PHOTOS | Bishop Castle survived 2018's fire and is as gorgeous as ever
Here we can see the majestic dragon's maw in all its glory. I also noticed the interestingly-placed latter atop the glasswork and another walkway along the outside.
The tallest point of Castle Bishop is its south tower, seen here with its metal walkways up the side.
Sorry about the vertical view from the south of Bishop Castle (I took none of these photos for work — but if you take any photos you want us to use, please sent horizontal photos! (They work best on TV and the website).
This is another vertical shot of the castle, but in my opinion, this helps to show the real height of the structure.
A closer look at the upper portion of the castle from the southeast. You can't see the top of the south tower, but it's there.
Another view from the south.
Here are the finished (and terrifying) steps up to the great hall.
Goodness, would ya look at that castle?
A lookout east from the great hall of the castle.
A gorgeous view of Bishop Castle in the sunshine and clouds on a cool Spring day in 2019.
A look at the sign asking for donations after a fire ripped through the castle. Did I mention? There is no wiring in it that I could see. No lights of any kind.
A look at the support work for the walkways at Bishop Castle.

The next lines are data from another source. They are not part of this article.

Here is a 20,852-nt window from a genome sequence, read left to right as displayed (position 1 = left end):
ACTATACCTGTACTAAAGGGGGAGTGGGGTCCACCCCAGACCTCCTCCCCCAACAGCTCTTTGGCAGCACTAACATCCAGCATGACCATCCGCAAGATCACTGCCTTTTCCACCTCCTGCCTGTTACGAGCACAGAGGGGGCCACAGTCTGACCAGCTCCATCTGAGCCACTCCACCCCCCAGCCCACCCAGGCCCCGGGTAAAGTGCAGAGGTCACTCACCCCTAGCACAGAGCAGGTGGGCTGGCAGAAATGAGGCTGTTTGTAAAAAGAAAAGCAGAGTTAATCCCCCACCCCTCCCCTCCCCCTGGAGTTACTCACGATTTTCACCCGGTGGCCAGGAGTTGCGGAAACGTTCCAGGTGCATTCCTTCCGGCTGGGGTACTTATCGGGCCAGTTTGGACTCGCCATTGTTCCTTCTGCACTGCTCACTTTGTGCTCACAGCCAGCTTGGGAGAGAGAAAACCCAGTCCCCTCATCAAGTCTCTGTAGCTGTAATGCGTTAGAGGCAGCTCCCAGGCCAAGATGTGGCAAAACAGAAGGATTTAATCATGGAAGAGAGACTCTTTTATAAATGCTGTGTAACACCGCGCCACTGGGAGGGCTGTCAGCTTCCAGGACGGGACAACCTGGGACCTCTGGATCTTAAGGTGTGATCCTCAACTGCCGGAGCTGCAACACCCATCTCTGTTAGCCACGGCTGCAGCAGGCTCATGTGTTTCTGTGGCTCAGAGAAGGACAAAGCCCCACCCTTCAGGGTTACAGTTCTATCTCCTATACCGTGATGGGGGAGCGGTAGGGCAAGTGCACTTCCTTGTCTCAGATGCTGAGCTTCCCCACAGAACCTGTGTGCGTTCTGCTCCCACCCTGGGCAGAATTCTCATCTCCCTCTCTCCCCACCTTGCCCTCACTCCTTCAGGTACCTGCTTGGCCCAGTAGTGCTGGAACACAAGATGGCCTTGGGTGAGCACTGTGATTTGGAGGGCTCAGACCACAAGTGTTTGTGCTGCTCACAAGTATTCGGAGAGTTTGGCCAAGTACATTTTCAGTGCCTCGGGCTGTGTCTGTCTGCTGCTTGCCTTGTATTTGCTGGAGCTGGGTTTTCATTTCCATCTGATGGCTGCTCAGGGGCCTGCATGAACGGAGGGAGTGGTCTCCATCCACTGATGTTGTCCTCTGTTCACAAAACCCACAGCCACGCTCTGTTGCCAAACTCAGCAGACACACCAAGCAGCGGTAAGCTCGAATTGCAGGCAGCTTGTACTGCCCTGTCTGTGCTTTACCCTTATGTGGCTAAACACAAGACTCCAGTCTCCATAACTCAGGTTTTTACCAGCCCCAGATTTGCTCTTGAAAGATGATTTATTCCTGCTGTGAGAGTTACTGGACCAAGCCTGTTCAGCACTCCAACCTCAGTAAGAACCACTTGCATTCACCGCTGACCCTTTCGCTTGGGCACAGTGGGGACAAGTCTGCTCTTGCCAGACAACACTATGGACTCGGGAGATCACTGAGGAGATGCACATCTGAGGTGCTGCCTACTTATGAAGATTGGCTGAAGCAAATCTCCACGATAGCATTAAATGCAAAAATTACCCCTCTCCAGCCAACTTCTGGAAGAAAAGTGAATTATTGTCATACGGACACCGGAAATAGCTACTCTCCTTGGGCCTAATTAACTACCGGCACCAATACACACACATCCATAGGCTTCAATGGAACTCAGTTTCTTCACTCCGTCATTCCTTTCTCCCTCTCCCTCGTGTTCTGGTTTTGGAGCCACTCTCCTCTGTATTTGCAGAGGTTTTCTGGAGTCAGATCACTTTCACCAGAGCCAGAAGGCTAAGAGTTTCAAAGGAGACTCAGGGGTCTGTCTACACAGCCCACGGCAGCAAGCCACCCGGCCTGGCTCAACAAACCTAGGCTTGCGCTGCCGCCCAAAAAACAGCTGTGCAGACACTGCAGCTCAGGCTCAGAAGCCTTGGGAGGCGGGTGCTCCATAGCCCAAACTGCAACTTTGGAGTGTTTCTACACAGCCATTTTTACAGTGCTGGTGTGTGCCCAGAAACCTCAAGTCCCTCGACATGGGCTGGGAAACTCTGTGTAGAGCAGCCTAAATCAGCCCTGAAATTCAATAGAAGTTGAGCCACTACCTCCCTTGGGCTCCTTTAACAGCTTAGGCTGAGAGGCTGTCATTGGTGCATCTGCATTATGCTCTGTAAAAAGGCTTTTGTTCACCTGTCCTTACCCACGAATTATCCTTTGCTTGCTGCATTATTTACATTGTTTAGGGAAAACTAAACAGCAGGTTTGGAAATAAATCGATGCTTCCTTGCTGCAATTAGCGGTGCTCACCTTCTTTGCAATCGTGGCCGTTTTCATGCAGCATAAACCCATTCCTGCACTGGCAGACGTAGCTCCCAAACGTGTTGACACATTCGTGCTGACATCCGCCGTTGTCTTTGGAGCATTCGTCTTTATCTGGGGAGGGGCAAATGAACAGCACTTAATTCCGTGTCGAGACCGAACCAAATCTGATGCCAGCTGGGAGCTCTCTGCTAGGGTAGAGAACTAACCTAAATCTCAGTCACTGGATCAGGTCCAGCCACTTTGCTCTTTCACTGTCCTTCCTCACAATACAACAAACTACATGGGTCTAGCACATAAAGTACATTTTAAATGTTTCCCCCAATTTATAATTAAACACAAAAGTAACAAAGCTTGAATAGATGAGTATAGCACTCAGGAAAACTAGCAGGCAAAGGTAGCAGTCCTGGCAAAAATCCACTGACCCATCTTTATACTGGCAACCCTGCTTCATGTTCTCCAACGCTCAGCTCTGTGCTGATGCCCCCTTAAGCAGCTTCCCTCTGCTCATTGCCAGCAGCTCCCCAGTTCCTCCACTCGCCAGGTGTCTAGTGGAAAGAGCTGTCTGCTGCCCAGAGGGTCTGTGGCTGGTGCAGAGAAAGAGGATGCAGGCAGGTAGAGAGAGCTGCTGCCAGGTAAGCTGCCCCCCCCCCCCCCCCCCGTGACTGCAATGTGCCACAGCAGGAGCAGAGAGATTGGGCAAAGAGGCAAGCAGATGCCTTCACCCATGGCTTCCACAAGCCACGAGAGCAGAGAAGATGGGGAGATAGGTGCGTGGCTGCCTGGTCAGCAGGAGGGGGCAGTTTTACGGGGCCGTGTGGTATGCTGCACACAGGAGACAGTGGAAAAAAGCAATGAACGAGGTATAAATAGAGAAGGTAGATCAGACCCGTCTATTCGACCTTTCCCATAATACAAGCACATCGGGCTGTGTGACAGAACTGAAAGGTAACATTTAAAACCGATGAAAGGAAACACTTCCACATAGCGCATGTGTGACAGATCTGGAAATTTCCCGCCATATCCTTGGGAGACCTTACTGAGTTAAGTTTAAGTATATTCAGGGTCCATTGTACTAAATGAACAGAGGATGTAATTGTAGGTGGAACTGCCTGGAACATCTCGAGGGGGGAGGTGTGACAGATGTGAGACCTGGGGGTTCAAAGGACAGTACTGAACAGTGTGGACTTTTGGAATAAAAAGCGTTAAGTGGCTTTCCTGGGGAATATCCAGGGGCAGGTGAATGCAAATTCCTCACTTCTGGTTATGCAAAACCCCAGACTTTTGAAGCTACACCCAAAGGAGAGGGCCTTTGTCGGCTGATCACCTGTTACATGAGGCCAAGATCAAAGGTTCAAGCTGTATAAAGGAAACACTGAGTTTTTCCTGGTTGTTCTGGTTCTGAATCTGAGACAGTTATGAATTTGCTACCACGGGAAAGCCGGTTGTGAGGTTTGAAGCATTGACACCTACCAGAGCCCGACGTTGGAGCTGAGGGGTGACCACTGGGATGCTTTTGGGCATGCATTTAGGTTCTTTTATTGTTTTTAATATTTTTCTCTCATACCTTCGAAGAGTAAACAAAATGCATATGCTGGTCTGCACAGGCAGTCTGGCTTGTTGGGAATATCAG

I explain what crenelations are in the text of the article, but here is a good example of some ornate crenelations (the very bottom stonework in the photo).
To get from the north to the south tower once you've walked all the way up one of them (takes some time), this metal bridge is here for you.
Just a real good lookin' shot of the castle. Photographer: me.
Looking up about halfway from the bottom of the southern stairwell. Each stone was placed by hand.
A look out of the back door to the great hall and the stained glass windows above it.
Here's a look at Zach and his camera taking a picture of me from the top of the tower. I was very scared up there and gripping the railing like I'd turn to stone if I let go.
A look at the metalwork near the ceiling of the great hall.
Now, you may look at this photo and think, "Jake, why are you posting a picture of the dirt." To which I would reply, "Look closely, my friend. There's a lot going on in this picture."
Yes, this photo is a little dark and that's my fault, I'm sorry. But in the meantime, how good is this shot from the northeast? Good? Great? History will have to decide.
Here's a look at the driveway that moves past the front of the great hall. This picture was taken from the northeast. In the left portion, you can see a kind of out-of-order makeshift lift system.
Courtesy Zach Arthur
Courtesy Zach Arthur (this area is directly below the great hall)